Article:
You will be redirected back to your article in seconds

Queens Supreme

CBS' latest legal drama "Queens Supreme" plods and is a vacant journey into the judicial system. Characters that seem far too rote. Much as it's great to see Oliver Platt back on TV as Judge Jack Moran, we've seen him do this smarter-than-the-average-bear guy before in "Deadline" and "The West Wing."

Jack Moran - Oliver Platt Thomas O'Neill - Robert Loggia Kim Vicidomini - Annabella Sciorra Rose Barnea - L. Scott Caldwell Carmen Hui - Marcy Harriell Mike Powell - James Madio Maude MacPherson - Kristen Johnson Tommy Ryan - Lee Tergensen

The Queens County Courthouse must have an odd sign at the entrance to direct traffic: Menacing defendants head down one hall to end up in the court of Judge Jack Moran (Oliver Platt), and the others, with cases that trigger giggles, venture off with judges Rose Barnea (L. Scott Caldwell) and Kim Vicidomini (Annabella Sciorra). Collectively, this juxtaposition creates an odd tone for CBS’ latest legal drama “Queens Supreme,” a plodding and vacant journey into the judicial system and characters that seem far too rote. Much as it’s great to see Platt back on TV, we’ve seen him do this smarter-than-the-average-bear guy before in “Deadline” and “The West Wing.”

CBS is down to just one legal hour on its schedule, “Judging Amy,” and “Queens Supreme” is being pitched as something it doesn’t deliver on its first two episodes: It’s neither quirky nor sufficiently serious or comic, and it shows little of the borough of Queens.

In the first two episodes, Moran ends up with a gun pointed at him for considerable lengths of time, first by an unhinged juror and then by a man Moran believes is an Irish mobster. There’s little sense of fear or terror in the scenes — Platt plays Moran so coolly, the character seems to believe he can talk his way through anything, and that includes getting his wife Maude (Kristen Johnson) not to demand a divorce.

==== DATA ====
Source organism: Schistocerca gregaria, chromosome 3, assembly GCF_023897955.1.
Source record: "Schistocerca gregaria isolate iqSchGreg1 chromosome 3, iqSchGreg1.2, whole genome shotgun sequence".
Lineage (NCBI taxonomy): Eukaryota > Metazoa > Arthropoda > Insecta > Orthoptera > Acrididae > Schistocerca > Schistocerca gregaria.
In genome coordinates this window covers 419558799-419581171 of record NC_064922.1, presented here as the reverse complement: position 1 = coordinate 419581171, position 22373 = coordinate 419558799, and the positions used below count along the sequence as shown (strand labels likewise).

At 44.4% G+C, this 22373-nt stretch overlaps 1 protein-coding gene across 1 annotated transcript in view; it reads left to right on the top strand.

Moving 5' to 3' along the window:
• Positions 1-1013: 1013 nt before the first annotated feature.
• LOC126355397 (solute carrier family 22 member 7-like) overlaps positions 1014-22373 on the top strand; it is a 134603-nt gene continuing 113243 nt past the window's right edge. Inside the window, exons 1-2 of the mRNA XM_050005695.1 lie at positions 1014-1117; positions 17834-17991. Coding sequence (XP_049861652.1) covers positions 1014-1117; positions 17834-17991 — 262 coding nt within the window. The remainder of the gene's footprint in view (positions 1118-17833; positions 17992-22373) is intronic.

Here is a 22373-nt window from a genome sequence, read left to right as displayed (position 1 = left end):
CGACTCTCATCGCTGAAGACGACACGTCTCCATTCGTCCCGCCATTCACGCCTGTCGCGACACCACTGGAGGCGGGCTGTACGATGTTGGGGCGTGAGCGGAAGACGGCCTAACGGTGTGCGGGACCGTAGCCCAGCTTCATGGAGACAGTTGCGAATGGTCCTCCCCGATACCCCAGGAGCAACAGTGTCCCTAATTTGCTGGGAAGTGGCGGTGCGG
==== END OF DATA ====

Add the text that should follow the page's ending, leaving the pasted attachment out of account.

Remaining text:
When he figures out an odd legal wrinkle to get police reports entered as evidence in the Irish mob case, he not only befuddles an assistant district attorney, he becomes Superman in a robe capable of fighting crime and letting criminals feel like they received their just due.

Down the hall — and to get there we meet cute and cuddly law clerks and an elderly judge — are the courtrooms of Vicidomini and Barnea. In the pilot, Sciorra’s judge has a racial profiling case that boils down to whether a black man would run while wearing velour; episode two puts Caldwell’s justice in the middle of a porn dispute that elicits titters and, in the case of one law clerk, a considerable letdown. Said disappointment, though, leads to a judge taking a left turn and solving the case faster that you can say Perry Mason.

Caldwell and Robert Loggia, as Judge Thomas O’Neill, play the pragmatists, and their characters’ reasoned approach to the law doeslittle for the proceedings, unless the actions put before them strain taste or common sense. (Isn’t that why David E. Kelley sticks to quirky lawyers and lets the judges appear sane?) Sciorra, billed and promoted as young, attractive and ambitious, exudes none of those characteristics — she’s as sedentary as her mentors on the bench.

Marcy Harriell, as law clerk Carmen Hui, is the standout among the ensemble, used mostly to encounter the judges in hallways and push the exposition. Harriell plays the bright bulb among the crew, and her perky perf commands attention. Her counterpart, Mike Powell (James Madio), is too strident, a junior version of Moran played too far over the top.

David Platt’s direction in the pilot is standard-issue old-fashioned, and the second episode has all the freshness of “Marcus Welby, M.D.”

“Queens Supreme” is all about taking safe and familiar routes, perhaps the result of compromises brought on by the lengthy list of executives and companies above the line.

Names that are missing are Julia Roberts, who signed on as a producer and then exec producer before bailing, and Tim Robbins, initially inked as the pilot’s director. Kyra Sedgwick, cast as a D.A., will be featured in later episodes. Boasting the talents of Platt and Sciorra isn’t enough, though, to make up for the lack of vision.

Queens Supreme

CBS, Fri. Jan. 10, 10 p.m.